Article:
When completing an online form, proving that you’re not a robot can be very annoying. Sometimes even frustrating, especially if the website uses reCAPTCHA or a similar implementation of a system that asks you to decipher some cryptic text.

I don’t use reCAPTCHA on this website, but I do encounter it on other websites. So it was heart-warming to learn that Google has released a new implementation of reCAPTCHA called No CAPTCHA reCAPTCHA that doesn’t come with reCAPTCHA’s annoying aspects.

The official announcement has it that “a significant number of users will be able to securely and easily verify they’re human without actually having to solve a CAPTCHA. Instead, with just a single click, they’ll confirm they are not a robot.”

What’s not to like about that? But is it as simple as that? And how does the system know that the entity completing a form is a human and not an automated script? The simplest way to find out is to try and complete an online form protected from bots by No CAPTCHA reCAPTCHA.

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Before I relate my experiences with the demoes, I should point out that the developers do concede that “CAPTCHAs aren’t going away just yet.” And that “In cases when the risk analysis engine can’t confidently predict whether a user is a human or an abusive agent, it will prompt a CAPTCHA to elicit more cues, increasing the number of security checkpoints to confirm the user is valid.”

But in cases where the system is able to determine that a user is a human, how does it know? From my tests, here’s how I think the system knows: Prior login information. Cookies don’t seem to play a part in the ability of No CAPTCHA reCAPTCHA to uniquely identify you.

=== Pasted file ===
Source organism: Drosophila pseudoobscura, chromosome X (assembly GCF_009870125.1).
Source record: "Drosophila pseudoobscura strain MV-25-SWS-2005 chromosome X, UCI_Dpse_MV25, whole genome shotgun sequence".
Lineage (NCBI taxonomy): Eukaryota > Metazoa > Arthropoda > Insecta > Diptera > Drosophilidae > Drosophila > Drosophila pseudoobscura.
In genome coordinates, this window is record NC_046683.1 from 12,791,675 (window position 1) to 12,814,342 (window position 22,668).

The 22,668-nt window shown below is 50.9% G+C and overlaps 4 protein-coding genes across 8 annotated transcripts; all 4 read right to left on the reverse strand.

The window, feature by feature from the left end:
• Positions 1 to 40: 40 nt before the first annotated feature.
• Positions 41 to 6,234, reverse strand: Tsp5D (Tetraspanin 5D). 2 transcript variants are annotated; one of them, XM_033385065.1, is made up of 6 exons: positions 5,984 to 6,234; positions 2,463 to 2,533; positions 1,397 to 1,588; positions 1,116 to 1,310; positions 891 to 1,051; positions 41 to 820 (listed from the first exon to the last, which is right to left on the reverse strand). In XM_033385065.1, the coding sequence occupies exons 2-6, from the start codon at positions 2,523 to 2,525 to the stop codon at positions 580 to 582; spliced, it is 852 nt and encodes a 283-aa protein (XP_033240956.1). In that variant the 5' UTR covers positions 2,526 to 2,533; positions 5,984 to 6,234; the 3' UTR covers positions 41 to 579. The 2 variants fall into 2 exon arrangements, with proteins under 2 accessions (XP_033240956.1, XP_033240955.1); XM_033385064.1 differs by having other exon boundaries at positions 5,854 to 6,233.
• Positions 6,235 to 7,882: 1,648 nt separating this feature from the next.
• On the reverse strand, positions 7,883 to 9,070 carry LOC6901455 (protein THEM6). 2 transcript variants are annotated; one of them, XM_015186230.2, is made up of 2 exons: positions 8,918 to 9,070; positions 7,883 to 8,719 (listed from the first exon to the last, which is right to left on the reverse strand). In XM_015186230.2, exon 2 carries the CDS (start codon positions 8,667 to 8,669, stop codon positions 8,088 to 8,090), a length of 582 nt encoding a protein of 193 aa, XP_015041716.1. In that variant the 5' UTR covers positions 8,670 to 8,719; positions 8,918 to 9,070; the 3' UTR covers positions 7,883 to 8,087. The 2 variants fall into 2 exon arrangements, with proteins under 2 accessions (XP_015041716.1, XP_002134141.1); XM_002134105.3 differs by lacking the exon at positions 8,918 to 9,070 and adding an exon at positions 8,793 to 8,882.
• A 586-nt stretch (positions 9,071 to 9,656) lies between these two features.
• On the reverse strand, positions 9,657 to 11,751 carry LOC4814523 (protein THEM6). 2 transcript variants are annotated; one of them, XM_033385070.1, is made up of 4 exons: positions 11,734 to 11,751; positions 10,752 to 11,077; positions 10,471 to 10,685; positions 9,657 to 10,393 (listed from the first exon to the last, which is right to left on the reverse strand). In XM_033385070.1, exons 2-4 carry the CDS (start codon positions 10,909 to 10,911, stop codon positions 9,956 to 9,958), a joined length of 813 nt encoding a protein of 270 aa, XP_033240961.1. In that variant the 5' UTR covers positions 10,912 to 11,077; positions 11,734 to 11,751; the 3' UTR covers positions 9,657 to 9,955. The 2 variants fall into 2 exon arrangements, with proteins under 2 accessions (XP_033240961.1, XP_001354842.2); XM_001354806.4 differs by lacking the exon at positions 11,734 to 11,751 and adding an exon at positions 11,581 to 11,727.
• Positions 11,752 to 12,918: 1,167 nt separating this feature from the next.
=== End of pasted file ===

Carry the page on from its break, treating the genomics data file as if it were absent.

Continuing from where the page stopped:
While logged into a Google property and visiting the official demo website, for example, No CAPTCHA reCAPTCHA was able to accurately determine that the entity submitting the form was not a robot. Figure 1 was taken from that attempt.

Figure 1: Passed a No CAPTCHA reCAPTCHA test.

However, visiting the same demo website from browsers that I’ve never used to log into a Google property, the system was not able to identify me. And that’s true whether the browsers were configured to accept Cookies or not.

Figure 2: Failed a No CAPTCHA reCAPTCHA test.

So it appears that the “significant number of users” that “will be able to securely and easily verify they’re human without actually having to solve a CAPTCHA” will be those already logged into the website. For the other very significant number of users that the system cannot uniquely identify, it will try the old technique – shove a reCAPTCHA in there faces.

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So the benefit of No CAPTCHA reCAPTCHA is very minimal, unless there’s something that I’m missing.


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6 Responses

  1. CAPTCHA / reCAPTCHA has been a problem for me until I just updated to Ubuntu 17.04. I can’t seem to sign on to anything because the CAPTCHA doesn’t even show up on the page. Preferences does not indicated an on/off switch for it either. I’m going to have to go back to 16.04 or even better 14.04LTS. I enjoy commenting in real time about everything especially politics, and science.

  2. You were indeed missing something. The fallback to text captcha was temporary. When this was released last year, a week or so later the text captcha made room for the image selector. This removed the last traces of the text captcha.

  3. I am trying for past two days to read and enter the letters in the recapcha. I never seen such code in my life in internet. What is that security. I wondered how Google is preparing such quality less product and wasting time and irritating people. Is it providing that much security?
    Please make it readable fore mate. It is not security question to answer and remember.


  4. Thanks for publishing and researching this. I thought I was crazy. No captcha yet we still prompt you for the old captcha…huh.
    I was thinking may be they are checking a time on the page factor because that is another way behind the scenes to test for automated form submitting.

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